When I was new to the NFP world I was (silently) a little judgey of the young married couples without children. Then, just as all of my friends and peers were starting their families, I was suffering from sub-fertility and multiple miscarriages. I learned the unspeakably hard way that lack of children doesn't always mean a lack of desire for children.

But that isn't the only reason that we need to tone down the baby-worshiping.

I've wanted to mother a large family for as long as I can remember. I came from a large family, and when I was an adult I came to admire the  wonderful Catholic bloggers out there, many of which run a 6+ child household with grace and poise. Some of the best Catholics I know run large families, and that fed into the whole misconception that in order to be a good married Catholic, one must have more than 2.1 children.

Then I got postpartum depression. It wasn't that I felt a little sad or a little worried; I went completely batshit crazy and had to be hospitalized for a week.

I struggled with a lot of things that week (and for innumerable weeks afterward), but what bothered me the most was that my dream of having a large family was dead. Something that had been so close to my heart for so long was abruptly and painfully torn away.

Not only had I lost my desire for more children, but simply seeing stroller on the street or a onesie set at the mall sent me into a full-blown anxiety attack. If ever the thought of another pregnancy entered my mind, my next thought was of throwing myself out a window. That's how bad it was. I made Nemo promise that we would never try for another, which calmed me somewhat--but I was terrified that stopping my child-bearing career at "only" two would label me a Bad Catholic.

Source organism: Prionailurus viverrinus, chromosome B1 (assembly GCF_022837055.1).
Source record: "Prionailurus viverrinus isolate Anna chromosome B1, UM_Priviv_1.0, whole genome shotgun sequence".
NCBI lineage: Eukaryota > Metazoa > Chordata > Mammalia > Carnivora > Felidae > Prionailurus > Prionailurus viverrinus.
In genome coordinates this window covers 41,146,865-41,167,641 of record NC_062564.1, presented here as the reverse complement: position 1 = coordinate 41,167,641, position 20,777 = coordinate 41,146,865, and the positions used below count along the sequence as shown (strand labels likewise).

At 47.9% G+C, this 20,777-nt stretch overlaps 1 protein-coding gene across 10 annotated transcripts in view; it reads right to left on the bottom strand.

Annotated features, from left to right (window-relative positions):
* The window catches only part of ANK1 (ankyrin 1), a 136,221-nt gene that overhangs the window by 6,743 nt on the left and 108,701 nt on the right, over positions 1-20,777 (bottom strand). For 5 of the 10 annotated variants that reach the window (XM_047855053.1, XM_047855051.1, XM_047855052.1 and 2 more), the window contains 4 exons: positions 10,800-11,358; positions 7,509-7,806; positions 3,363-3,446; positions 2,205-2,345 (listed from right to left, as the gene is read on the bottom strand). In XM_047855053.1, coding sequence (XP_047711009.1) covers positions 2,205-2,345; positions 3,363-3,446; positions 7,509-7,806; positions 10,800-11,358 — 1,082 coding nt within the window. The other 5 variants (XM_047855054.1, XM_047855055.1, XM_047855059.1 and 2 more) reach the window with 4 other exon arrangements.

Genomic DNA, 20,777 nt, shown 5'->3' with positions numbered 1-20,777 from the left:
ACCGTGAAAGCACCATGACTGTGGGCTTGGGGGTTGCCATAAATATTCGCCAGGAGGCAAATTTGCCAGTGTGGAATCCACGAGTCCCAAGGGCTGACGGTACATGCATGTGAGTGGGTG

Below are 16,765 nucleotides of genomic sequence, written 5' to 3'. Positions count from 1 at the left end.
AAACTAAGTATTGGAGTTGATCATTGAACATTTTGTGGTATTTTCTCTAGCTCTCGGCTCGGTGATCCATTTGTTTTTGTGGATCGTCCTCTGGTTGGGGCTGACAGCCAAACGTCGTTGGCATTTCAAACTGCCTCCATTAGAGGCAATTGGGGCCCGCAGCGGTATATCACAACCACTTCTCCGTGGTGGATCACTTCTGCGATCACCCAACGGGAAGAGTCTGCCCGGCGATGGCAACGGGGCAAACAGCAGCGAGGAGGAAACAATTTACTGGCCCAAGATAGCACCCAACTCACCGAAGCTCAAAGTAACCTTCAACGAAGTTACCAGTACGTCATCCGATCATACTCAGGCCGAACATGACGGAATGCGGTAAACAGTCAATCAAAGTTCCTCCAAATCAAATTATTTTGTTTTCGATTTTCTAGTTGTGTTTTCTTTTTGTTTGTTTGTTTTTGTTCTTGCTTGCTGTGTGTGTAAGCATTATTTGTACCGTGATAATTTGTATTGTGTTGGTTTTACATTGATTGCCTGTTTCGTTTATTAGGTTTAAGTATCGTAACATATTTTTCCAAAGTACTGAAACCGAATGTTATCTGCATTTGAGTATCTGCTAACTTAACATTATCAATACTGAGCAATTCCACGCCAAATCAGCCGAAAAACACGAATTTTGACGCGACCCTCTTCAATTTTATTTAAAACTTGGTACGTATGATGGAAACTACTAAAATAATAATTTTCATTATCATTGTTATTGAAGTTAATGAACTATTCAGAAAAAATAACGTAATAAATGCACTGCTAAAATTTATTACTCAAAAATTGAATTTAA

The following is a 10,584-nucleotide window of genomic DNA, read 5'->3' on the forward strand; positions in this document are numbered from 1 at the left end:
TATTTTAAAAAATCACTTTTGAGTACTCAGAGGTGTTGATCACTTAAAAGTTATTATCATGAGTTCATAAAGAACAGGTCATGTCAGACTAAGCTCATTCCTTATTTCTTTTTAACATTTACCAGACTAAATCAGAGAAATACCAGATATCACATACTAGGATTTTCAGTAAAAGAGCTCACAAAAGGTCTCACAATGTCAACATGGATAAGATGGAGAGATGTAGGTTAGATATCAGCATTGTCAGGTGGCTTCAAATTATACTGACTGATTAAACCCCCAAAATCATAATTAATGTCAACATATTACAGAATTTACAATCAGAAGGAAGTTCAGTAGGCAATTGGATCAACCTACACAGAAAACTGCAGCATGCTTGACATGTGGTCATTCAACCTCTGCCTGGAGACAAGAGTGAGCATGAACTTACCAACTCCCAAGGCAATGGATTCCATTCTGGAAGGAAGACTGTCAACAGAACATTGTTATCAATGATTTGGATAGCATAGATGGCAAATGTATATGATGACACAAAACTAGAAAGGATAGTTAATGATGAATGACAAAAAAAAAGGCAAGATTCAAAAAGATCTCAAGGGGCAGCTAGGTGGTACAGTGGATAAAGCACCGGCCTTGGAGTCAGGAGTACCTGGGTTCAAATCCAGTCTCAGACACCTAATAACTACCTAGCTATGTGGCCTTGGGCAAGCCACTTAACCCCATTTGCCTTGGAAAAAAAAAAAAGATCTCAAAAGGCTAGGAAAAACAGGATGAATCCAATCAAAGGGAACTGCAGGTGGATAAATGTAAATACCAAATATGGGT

Then some time passed, I did a lot of research, and I finally concluded that due to my specific circumstances, I was perfectly justified in practicing NFP to avoid having more children. The lack of desire for more children is not a sin.

Yay! Not a Bad Catholic.

Then more time passed. I've spent over a year reflecting on this issue, and I have come to a conclusion: I don't want my small family size to be "justified". I shouldn't have to defend myself, or feel the need to explain the absence of several more children given my relatively young age and my husband's gainful employment. I want my family, regardless of our numbers, to be loved and cherished by our Catholic community, end of story.

There are many factors that influence a particular Catholic family's size,  and it doesn't have to be something tragic or life threatening in order for it to be "ok". One of the most important things I have learned in the last year is that preferring a small family doesn't make me any less of a person, a mother, or a Catholic. It simply means that I respect the personality God has given me and recognize that it isn't a flaw that must be overcome. Maybe I can't handle more children; that doesn't make me less than a woman who can.

Sometimes it really is God's plan for a family to remain small. But for people like me, it is also necessary to leave our hearts open so we know when the plan has changed. In the past year I went from terrified, to the point of despair, of having another baby to quietly hopeful that we might someday welcome another baby into our home. My heart has truly been changed, and so dramatically that it can be nothing short of a miracle.

But even if we remain "just four", we are more than "ok". We are more than "justified". We are a family. And all families, whether large, small, or childless, are beautiful. Just love them, support them, celebrate them, and pray for them--no matter their numbers.


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Postscript: There's more Humblebee on Twitter, Instagram, and Facebook. Hope to see you there! Especially on Instagram. I love Instagram.